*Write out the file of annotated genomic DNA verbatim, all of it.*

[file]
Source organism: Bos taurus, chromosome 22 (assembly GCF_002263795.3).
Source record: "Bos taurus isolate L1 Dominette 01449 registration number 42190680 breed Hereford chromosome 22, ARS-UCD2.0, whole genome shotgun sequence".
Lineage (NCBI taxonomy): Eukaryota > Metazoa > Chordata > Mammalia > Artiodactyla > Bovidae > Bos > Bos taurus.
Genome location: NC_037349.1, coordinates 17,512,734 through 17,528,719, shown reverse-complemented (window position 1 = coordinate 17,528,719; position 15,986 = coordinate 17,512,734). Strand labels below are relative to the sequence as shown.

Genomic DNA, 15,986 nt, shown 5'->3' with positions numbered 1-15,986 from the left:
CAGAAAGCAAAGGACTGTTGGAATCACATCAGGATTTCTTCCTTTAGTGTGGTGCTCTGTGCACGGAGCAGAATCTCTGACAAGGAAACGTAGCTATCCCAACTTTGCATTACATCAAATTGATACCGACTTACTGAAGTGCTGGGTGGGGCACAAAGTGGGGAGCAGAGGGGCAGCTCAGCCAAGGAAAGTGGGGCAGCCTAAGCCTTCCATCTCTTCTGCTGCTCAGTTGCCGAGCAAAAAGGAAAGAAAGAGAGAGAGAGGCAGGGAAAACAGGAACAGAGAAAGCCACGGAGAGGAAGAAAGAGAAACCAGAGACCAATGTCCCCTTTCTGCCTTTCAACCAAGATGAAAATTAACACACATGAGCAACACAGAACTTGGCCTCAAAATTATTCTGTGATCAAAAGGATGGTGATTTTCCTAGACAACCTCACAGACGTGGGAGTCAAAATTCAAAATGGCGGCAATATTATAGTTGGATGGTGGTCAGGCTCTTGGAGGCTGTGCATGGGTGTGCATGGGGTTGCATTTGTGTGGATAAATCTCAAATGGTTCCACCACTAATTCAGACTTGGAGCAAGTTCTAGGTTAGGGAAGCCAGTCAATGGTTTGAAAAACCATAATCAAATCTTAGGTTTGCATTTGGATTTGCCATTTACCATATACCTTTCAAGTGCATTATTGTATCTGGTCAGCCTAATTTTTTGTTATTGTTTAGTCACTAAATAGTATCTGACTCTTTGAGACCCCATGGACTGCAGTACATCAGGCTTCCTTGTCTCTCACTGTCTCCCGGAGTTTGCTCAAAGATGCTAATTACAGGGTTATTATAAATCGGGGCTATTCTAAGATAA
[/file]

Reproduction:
Source organism: Bos taurus, chromosome 22 (assembly GCF_002263795.3).
Source record: "Bos taurus isolate L1 Dominette 01449 registration number 42190680 breed Hereford chromosome 22, ARS-UCD2.0, whole genome shotgun sequence".
Lineage (NCBI taxonomy): Eukaryota > Metazoa > Chordata > Mammalia > Artiodactyla > Bovidae > Bos > Bos taurus.
Genome location: NC_037349.1, coordinates 17,512,734 through 17,528,719, shown reverse-complemented (window position 1 = coordinate 17,528,719; position 15,986 = coordinate 17,512,734). Strand labels below are relative to the sequence as shown.

Genomic DNA, 15,986 nt, shown 5'->3' with positions numbered 1-15,986 from the left:
CAGAAAGCAAAGGACTGTTGGAATCACATCAGGATTTCTTCCTTTAGTGTGGTGCTCTGTGCACGGAGCAGAATCTCTGACAAGGAAACGTAGCTATCCCAACTTTGCATTACATCAAATTGATACCGACTTACTGAAGTGCTGGGTGGGGCACAAAGTGGGGAGCAGAGGGGCAGCTCAGCCAAGGAAAGTGGGGCAGCCTAAGCCTTCCATCTCTTCTGCTGCTCAGTTGCCGAGCAAAAAGGAAAGAAAGAGAGAGAGAGGCAGGGAAAACAGGAACAGAGAAAGCCACGGAGAGGAAGAAAGAGAAACCAGAGACCAATGTCCCCTTTCTGCCTTTCAACCAAGATGAAAATTAACACACATGAGCAACACAGAACTTGGCCTCAAAATTATTCTGTGATCAAAAGGATGGTGATTTTCCTAGACAACCTCACAGACGTGGGAGTCAAAATTCAAAATGGCGGCAATATTATAGTTGGATGGTGGTCAGGCTCTTGGAGGCTGTGCATGGGTGTGCATGGGGTTGCATTTGTGTGGATAAATCTCAAATGGTTCCACCACTAATTCAGACTTGGAGCAAGTTCTAGGTTAGGGAAGCCAGTCAATGGTTTGAAAAACCATAATCAAATCTTAGGTTTGCATTTGGATTTGCCATTTACCATATACCTTTCAAGTGCATTATTGTATCTGGTCAGCCTAATTTTTTGTTATTGTTTAGTCACTAAATAGTATCTGACTCTTTGAGACCCCATGGACTGCAGTACATCAGGCTTCCTTGTCTCTCACTGTCTCCCGGAGTTTGCTCAAAGATGCTAATTACAGGGTTATTATAAATCGGGGCTATTCTAAGATAA